By Steve Slater & Sinead Cruise
LONDON (Reuters) – Thousands of jobs cuts, business closures & billions of euros of capital raising are all on the cards as the new bosses of three of Europe's biggest banks respond to pressure to devise new strategies to revive them.
Credit Suisse <CSGN.VX> Chief Executive Tidjane Thiam, Deutsche Bank's <DBKGn.DE> John Cryan & Standard Chartered's <STAN.L> Bill Winters are putting the final touches to their plans, which Thiam & Cryan will unveil next month & Winters is expected to deliver in early December.
p>All have been in charge roughly 100 days – a period when new chief executives typically formulate strategy after meeting investors, regulators, politicians, customers & staff.
Big job cuts loom in a bid to cut costs & improve profitability – their main target.
Cryan is to cut 23,000 staff, or approximately a quarter of headcount, mostly from disposals, financial sources told Reuters earlier this month.
Winters could axe several thousand, sources said, although they said no final decisions had been made & much will depend on disposals. Meanwhile Thiam has said he plans to use his engineering background to take a hard-nosed look at efficiency.
Senior management ranks are moreover being shaken up – Winters has named a new management team & is cutting layers of bureaucracy to simplify & speed up decision-making while Thiam immediately brought in a long-time confidant as his chief of staff & moved a couple more staff.
Santander's chairwoman Ana Botin <SAN.MC> said this week changes she had made in her first 12 months had "laid the foundations for the bank we want for the next 10 years", & said 21 of her top 31 management team are new or have new roles.
Thiam, Cryan & Winters, all in their early 50s, each needs to undo mistakes made by predecessors & shrink their banks to reduce complexity & obtain out of business areas that no longer make money. Other banks, including CEO-less Barclays <BARC.L> & Italy's UniCredit <CRDI.MI>, are moreover going through the process, yet new CEOs are under pressure to come in with a fresh view to take bold action.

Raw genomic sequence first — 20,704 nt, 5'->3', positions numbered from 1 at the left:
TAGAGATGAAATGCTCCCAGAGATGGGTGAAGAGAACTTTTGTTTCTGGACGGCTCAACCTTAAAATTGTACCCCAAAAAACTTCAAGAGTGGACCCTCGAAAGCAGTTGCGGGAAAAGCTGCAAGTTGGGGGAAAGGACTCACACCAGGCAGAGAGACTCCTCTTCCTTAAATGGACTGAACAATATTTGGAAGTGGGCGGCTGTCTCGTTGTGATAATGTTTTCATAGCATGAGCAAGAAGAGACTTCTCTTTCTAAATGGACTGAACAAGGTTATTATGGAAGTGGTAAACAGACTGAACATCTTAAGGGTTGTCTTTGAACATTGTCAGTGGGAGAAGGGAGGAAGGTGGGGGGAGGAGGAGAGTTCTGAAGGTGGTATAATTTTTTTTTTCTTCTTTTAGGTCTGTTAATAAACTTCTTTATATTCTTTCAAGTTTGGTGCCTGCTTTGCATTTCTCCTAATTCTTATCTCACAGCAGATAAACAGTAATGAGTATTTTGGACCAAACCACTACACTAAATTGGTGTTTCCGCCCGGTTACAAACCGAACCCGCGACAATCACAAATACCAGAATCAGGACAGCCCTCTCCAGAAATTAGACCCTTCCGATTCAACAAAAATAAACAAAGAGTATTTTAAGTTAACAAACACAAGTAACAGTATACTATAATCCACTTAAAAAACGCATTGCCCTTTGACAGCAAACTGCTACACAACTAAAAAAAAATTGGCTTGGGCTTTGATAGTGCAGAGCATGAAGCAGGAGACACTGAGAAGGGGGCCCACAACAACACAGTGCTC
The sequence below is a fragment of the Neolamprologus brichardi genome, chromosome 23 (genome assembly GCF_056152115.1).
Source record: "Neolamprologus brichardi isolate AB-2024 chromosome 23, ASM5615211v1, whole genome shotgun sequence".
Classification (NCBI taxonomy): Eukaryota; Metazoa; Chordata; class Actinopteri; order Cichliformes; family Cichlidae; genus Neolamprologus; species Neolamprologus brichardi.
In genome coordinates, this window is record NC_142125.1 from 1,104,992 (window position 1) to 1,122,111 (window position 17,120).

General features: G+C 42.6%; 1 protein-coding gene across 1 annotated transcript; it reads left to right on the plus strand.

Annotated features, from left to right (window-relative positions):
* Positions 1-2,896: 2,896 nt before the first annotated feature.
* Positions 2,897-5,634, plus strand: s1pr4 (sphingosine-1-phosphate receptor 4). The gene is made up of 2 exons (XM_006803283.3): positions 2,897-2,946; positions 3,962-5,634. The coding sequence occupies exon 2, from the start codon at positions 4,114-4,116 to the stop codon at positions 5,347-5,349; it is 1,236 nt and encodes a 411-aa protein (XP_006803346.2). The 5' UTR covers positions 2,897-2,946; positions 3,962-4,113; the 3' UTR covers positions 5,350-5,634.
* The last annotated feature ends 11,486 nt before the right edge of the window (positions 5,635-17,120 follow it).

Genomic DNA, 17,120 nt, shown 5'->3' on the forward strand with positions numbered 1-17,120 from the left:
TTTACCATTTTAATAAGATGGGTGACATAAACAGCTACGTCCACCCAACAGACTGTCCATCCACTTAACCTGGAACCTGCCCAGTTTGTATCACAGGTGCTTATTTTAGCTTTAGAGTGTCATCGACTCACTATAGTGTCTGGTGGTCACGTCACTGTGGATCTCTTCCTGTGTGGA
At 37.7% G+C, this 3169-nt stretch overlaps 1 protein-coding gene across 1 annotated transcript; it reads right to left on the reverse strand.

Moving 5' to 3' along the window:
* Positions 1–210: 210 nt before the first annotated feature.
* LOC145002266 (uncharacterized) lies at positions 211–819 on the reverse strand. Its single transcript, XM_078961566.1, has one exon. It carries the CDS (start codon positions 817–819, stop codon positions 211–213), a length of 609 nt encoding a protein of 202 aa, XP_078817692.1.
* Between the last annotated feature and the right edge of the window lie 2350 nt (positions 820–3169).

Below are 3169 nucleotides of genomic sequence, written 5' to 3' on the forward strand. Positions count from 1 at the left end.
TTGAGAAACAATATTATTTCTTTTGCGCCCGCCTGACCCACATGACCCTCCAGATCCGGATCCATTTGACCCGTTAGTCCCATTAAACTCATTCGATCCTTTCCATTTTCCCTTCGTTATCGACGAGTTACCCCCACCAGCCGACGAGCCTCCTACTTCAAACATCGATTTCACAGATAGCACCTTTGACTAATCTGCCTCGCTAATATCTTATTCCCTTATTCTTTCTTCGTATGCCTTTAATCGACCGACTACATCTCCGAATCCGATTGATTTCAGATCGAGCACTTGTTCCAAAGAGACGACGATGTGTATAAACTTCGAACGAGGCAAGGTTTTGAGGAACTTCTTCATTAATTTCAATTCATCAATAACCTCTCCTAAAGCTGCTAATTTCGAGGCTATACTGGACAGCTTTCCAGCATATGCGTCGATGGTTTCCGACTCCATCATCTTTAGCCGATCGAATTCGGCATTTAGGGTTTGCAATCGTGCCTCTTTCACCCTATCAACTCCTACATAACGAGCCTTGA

"All are high caliber, yet they need to hurry up & make decisions approximately their business & markets while they are still learning a lot approximately them," one senior banker said.
All three CEOs declined requests for interviews. But here is their thinking on key issues, according to public comments & interviews with sources at banks, investors & analysts:
FIRST 100 DAYS…
The three CEOs have all gathered with their boards & senior bankers this month – opting for hotel retreats in Bavaria, Switzerland & Singapore – to discuss plans.
They have made some huge changes in their first two to three months & given broad signals on where their priorities lie in messages to staff & at second-quarter results.
Winters halved his bank's dividend after a slump in second-quarter profits laid bare the scale of the challenge he faces.
Cryan said he planned to stick with "Strategy 2020", which includes reducing the size of the investment bank & selling its Postbank retail bank & cutting other parts of the retail chain. He moreover said there were plenty of businesses that could still be changed "quite significantly".
And all three are expected to cut their investment bank operations, especially fixed income trading.